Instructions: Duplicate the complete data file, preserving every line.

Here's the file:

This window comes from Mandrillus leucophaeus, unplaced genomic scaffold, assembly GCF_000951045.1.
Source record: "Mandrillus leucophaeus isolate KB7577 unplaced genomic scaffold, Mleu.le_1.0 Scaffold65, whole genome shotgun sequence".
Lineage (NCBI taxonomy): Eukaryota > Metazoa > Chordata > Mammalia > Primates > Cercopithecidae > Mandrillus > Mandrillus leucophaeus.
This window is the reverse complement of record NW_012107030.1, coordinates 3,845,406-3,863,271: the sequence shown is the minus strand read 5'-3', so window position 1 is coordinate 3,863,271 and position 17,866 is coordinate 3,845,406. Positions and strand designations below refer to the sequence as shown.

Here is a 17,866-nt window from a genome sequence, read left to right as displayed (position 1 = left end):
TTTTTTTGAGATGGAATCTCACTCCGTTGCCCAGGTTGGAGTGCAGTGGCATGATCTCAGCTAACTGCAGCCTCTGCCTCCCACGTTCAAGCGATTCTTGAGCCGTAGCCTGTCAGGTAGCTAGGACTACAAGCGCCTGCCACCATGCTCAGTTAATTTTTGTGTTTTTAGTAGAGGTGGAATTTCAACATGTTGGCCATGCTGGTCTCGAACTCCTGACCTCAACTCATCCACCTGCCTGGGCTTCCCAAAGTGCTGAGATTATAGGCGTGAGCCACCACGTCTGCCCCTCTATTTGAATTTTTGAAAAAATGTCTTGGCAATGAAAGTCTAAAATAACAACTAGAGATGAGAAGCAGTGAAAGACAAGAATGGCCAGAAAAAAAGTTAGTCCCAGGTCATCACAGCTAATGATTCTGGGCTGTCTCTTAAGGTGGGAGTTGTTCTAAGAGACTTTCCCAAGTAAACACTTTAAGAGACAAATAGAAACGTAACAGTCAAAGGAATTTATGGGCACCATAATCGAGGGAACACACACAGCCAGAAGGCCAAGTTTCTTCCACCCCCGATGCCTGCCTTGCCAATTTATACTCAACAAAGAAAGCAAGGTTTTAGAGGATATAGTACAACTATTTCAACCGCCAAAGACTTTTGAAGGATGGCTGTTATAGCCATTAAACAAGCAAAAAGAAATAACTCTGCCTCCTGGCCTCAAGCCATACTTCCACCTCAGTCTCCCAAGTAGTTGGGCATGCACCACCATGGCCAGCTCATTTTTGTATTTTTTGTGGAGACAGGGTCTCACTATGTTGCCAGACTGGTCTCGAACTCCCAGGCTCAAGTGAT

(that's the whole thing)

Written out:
This window comes from Mandrillus leucophaeus, unplaced genomic scaffold, assembly GCF_000951045.1.
Source record: "Mandrillus leucophaeus isolate KB7577 unplaced genomic scaffold, Mleu.le_1.0 Scaffold65, whole genome shotgun sequence".
Lineage (NCBI taxonomy): Eukaryota > Metazoa > Chordata > Mammalia > Primates > Cercopithecidae > Mandrillus > Mandrillus leucophaeus.
This window is the reverse complement of record NW_012107030.1, coordinates 3,845,406-3,863,271: the sequence shown is the minus strand read 5'-3', so window position 1 is coordinate 3,863,271 and position 17,866 is coordinate 3,845,406. Positions and strand designations below refer to the sequence as shown.

Here is a 17,866-nt window from a genome sequence, read left to right as displayed (position 1 = left end):
TTTTTTTGAGATGGAATCTCACTCCGTTGCCCAGGTTGGAGTGCAGTGGCATGATCTCAGCTAACTGCAGCCTCTGCCTCCCACGTTCAAGCGATTCTTGAGCCGTAGCCTGTCAGGTAGCTAGGACTACAAGCGCCTGCCACCATGCTCAGTTAATTTTTGTGTTTTTAGTAGAGGTGGAATTTCAACATGTTGGCCATGCTGGTCTCGAACTCCTGACCTCAACTCATCCACCTGCCTGGGCTTCCCAAAGTGCTGAGATTATAGGCGTGAGCCACCACGTCTGCCCCTCTATTTGAATTTTTGAAAAAATGTCTTGGCAATGAAAGTCTAAAATAACAACTAGAGATGAGAAGCAGTGAAAGACAAGAATGGCCAGAAAAAAAGTTAGTCCCAGGTCATCACAGCTAATGATTCTGGGCTGTCTCTTAAGGTGGGAGTTGTTCTAAGAGACTTTCCCAAGTAAACACTTTAAGAGACAAATAGAAACGTAACAGTCAAAGGAATTTATGGGCACCATAATCGAGGGAACACACACAGCCAGAAGGCCAAGTTTCTTCCACCCCCGATGCCTGCCTTGCCAATTTATACTCAACAAAGAAAGCAAGGTTTTAGAGGATATAGTACAACTATTTCAACCGCCAAAGACTTTTGAAGGATGGCTGTTATAGCCATTAAACAAGCAAAAAGAAATAACTCTGCCTCCTGGCCTCAAGCCATACTTCCACCTCAGTCTCCCAAGTAGTTGGGCATGCACCACCATGGCCAGCTCATTTTTGTATTTTTTGTGGAGACAGGGTCTCACTATGTTGCCAGACTGGTCTCGAACTCCCAGGCTCAAGTGAT